Sunday 8th October 2017, when I look back in years to come this day will either be fondly remembered with a smile and a glowing sense of satisfaction and achievement or there’ll be a grimace, a rueful shake of the head and thoughts of what might have been.
All roads, all thoughts, all the training I have been putting in, even the majority of what I have been writing about on here, ultimately lead to the York marathon and last week I started my marathon training in earnest. I like organisation and structure and wanting to give myself the best shot of making it to the start line in good shape I have put together the obligatory training plan. I’ve seen numerous plans online, a good friend sent me a plan he previously used (65 miles in a week at its peak!), and various people have suggested plans that have worked for them. We are all unique beasts though and so the plan that I have come up with is designed to suit me in terms of my current fitness, where I need to push myself to distance wise and when I am actually able to get out and run.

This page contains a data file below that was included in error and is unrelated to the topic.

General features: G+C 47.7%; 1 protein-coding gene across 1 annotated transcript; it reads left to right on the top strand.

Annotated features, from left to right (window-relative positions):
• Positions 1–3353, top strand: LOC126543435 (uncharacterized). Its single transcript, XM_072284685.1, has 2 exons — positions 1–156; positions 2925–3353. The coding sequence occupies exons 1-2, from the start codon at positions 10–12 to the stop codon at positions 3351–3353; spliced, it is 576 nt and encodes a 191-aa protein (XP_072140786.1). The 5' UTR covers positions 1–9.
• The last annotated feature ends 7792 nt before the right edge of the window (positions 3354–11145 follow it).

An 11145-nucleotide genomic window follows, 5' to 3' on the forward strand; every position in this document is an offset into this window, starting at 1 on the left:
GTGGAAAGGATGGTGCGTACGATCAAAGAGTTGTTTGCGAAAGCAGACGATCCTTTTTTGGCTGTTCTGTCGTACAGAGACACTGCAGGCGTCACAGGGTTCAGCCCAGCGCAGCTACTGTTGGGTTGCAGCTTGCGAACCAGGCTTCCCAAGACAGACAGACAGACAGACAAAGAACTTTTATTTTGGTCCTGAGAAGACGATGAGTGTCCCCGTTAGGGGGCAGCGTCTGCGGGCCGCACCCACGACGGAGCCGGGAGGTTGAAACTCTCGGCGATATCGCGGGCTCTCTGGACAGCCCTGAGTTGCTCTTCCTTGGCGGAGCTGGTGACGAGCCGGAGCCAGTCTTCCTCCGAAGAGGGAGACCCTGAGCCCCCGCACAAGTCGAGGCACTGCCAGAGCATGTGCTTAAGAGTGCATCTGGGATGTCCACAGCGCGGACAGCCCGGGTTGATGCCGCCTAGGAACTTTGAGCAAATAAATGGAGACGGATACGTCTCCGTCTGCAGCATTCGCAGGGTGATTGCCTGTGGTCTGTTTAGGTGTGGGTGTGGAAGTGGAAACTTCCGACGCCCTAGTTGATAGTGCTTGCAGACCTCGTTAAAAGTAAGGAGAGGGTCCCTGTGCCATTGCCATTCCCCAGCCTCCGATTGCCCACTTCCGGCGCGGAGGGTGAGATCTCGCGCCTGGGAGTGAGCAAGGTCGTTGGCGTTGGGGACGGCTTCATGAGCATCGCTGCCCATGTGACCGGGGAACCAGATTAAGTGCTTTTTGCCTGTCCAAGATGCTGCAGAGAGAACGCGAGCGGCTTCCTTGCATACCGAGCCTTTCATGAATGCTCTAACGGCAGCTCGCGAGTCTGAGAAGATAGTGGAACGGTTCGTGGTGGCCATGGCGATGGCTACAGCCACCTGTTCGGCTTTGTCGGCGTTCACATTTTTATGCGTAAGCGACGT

My aim is to do two longer runs per week along with a shorter, faster run built in too. Depending on how I feel and what I can fit in around life, I may also add some short bits of speed work and some track or field laps too, the plan really though is to build up sensibly to around 40 miles per week which I think is manageable, will give me the chance to spend plenty of time out on my feet but won’t push me beyond what I can reasonably achieve at the moment which would then increase my risk of injury and the whole thing falling apart around my ears.